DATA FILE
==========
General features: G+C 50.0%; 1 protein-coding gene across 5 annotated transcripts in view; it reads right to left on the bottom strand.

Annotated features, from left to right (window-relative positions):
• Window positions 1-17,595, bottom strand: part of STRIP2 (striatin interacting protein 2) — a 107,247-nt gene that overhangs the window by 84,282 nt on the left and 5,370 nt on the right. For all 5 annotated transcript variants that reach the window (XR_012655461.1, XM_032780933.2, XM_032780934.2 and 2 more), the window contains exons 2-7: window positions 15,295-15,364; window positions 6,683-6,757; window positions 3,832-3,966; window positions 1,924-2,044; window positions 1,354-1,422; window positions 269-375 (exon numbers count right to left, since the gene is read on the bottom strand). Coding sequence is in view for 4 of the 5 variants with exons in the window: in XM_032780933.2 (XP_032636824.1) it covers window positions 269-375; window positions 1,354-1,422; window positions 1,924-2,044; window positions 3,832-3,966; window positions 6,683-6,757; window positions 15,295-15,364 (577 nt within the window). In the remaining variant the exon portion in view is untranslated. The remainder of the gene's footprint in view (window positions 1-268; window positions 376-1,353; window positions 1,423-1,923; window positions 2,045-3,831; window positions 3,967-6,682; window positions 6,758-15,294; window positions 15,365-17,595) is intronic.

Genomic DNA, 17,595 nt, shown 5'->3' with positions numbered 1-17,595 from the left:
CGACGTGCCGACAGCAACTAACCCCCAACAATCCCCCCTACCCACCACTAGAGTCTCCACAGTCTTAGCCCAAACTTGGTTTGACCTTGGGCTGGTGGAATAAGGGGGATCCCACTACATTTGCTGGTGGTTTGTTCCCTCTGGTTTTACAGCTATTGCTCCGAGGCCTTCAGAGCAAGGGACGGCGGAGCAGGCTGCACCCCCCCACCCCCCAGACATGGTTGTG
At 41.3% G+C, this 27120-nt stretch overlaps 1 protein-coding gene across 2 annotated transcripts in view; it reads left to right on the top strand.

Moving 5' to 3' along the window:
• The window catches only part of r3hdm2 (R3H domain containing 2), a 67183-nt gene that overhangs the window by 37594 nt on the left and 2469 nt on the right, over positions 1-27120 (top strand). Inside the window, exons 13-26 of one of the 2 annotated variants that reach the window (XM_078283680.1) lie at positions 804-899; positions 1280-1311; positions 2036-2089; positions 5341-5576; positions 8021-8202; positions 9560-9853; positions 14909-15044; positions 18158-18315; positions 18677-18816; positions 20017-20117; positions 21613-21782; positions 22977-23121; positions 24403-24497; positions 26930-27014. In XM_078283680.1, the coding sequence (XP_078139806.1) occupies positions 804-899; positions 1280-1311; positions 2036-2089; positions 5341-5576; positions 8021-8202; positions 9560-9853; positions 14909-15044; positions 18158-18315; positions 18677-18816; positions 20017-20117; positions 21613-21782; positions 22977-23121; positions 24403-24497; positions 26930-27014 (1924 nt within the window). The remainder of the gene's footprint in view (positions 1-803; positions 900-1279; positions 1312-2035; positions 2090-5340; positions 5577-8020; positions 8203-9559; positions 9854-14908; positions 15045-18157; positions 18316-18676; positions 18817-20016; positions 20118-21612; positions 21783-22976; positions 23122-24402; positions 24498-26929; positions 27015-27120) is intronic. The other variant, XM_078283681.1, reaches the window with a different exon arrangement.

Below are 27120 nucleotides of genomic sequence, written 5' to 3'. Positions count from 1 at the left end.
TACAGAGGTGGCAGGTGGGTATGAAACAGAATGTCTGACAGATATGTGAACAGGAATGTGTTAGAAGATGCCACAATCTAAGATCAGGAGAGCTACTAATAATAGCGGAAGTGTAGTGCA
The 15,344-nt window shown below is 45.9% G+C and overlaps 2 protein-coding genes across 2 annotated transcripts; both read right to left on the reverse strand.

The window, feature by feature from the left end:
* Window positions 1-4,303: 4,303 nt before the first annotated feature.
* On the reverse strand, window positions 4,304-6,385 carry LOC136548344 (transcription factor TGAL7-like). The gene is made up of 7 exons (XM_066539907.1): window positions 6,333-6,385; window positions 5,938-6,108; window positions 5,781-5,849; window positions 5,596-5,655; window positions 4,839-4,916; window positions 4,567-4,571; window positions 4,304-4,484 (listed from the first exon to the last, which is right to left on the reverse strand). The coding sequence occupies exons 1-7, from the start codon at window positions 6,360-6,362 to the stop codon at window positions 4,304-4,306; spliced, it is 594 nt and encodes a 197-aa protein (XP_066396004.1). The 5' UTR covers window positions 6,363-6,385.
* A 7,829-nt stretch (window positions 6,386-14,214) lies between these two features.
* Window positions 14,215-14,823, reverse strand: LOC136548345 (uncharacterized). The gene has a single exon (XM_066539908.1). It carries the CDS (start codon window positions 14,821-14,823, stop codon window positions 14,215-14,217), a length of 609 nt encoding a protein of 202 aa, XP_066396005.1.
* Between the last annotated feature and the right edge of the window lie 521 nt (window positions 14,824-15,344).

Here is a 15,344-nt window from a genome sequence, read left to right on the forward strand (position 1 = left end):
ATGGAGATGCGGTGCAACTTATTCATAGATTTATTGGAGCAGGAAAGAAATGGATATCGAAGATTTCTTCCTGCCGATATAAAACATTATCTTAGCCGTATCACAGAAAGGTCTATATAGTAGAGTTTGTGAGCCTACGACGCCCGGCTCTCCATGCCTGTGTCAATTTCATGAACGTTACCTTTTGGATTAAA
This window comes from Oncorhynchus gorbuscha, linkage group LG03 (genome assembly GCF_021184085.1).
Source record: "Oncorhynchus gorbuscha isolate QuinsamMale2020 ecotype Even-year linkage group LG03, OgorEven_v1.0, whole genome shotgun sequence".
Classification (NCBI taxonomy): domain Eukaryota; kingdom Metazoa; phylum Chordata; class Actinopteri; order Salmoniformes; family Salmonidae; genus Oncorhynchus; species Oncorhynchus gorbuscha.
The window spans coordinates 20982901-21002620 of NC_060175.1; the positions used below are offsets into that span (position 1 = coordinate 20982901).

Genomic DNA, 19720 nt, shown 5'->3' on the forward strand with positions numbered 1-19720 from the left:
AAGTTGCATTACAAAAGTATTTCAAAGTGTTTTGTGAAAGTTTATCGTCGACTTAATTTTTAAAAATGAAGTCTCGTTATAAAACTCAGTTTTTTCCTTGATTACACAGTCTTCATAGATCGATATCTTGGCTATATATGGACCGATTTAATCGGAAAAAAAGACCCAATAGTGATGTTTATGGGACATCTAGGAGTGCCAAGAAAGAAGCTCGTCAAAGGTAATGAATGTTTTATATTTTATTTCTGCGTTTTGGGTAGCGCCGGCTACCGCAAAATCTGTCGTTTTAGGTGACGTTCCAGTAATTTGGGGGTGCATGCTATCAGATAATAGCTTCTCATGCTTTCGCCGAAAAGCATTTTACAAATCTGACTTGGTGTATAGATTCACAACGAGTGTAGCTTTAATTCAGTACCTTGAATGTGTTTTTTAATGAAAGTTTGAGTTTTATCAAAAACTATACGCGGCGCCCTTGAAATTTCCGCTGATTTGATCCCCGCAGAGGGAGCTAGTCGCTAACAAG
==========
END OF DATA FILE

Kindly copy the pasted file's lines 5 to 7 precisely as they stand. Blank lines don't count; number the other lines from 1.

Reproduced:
CGACGTGCCGACAGCAACTAACCCCCAACAATCCCCCCTACCCACCACTAGAGTCTCCACAGTCTTAGCCCAAACTTGGTTTGACCTTGGGCTGGTGGAATAAGGGGGATCCCACTACATTTGCTGGTGGTTTGTTCCCTCTGGTTTTACAGCTATTGCTCCGAGGCCTTCAGAGCAAGGGACGGCGGAGCAGGCTGCACCCCCCCACCCCCCAGACATGGTTGTG
At 41.3% G+C, this 27120-nt stretch overlaps 1 protein-coding gene across 2 annotated transcripts in view; it reads left to right on the top strand.

Moving 5' to 3' along the window: